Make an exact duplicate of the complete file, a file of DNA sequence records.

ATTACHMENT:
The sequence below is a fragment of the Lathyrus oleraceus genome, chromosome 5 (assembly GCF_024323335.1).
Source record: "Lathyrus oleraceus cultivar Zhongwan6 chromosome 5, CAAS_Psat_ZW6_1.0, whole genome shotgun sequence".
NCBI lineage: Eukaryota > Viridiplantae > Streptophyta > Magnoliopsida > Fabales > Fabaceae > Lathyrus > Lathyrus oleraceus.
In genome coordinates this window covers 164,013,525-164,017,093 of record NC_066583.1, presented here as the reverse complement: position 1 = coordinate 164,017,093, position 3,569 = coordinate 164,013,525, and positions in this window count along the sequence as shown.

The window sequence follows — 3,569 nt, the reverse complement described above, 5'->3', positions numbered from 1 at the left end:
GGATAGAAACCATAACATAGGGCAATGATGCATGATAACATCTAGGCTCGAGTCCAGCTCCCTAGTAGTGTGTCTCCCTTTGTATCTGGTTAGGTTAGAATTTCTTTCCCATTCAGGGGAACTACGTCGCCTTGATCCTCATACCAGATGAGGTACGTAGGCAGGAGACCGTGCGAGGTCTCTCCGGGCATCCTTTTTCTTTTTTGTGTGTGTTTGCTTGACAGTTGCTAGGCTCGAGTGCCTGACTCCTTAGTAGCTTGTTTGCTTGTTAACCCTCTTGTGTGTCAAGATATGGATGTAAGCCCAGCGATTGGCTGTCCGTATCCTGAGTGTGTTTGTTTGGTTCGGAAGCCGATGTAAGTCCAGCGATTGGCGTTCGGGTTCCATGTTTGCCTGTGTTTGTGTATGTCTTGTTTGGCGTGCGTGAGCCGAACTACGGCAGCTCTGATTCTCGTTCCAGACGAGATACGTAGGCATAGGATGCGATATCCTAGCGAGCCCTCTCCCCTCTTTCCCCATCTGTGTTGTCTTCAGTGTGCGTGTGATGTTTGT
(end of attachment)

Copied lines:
The sequence below is a fragment of the Lathyrus oleraceus genome, chromosome 5 (assembly GCF_024323335.1).
Source record: "Lathyrus oleraceus cultivar Zhongwan6 chromosome 5, CAAS_Psat_ZW6_1.0, whole genome shotgun sequence".
NCBI lineage: Eukaryota > Viridiplantae > Streptophyta > Magnoliopsida > Fabales > Fabaceae > Lathyrus > Lathyrus oleraceus.
In genome coordinates this window covers 164,013,525-164,017,093 of record NC_066583.1, presented here as the reverse complement: position 1 = coordinate 164,017,093, position 3,569 = coordinate 164,013,525, and positions in this window count along the sequence as shown.

The window sequence follows — 3,569 nt, the reverse complement described above, 5'->3', positions numbered from 1 at the left end:
GGATAGAAACCATAACATAGGGCAATGATGCATGATAACATCTAGGCTCGAGTCCAGCTCCCTAGTAGTGTGTCTCCCTTTGTATCTGGTTAGGTTAGAATTTCTTTCCCATTCAGGGGAACTACGTCGCCTTGATCCTCATACCAGATGAGGTACGTAGGCAGGAGACCGTGCGAGGTCTCTCCGGGCATCCTTTTTCTTTTTTGTGTGTGTTTGCTTGACAGTTGCTAGGCTCGAGTGCCTGACTCCTTAGTAGCTTGTTTGCTTGTTAACCCTCTTGTGTGTCAAGATATGGATGTAAGCCCAGCGATTGGCTGTCCGTATCCTGAGTGTGTTTGTTTGGTTCGGAAGCCGATGTAAGTCCAGCGATTGGCGTTCGGGTTCCATGTTTGCCTGTGTTTGTGTATGTCTTGTTTGGCGTGCGTGAGCCGAACTACGGCAGCTCTGATTCTCGTTCCAGACGAGATACGTAGGCATAGGATGCGATATCCTAGCGAGCCCTCTCCCCTCTTTCCCCATCTGTGTTGTCTTCAGTGTGCGTGTGATGTTTGT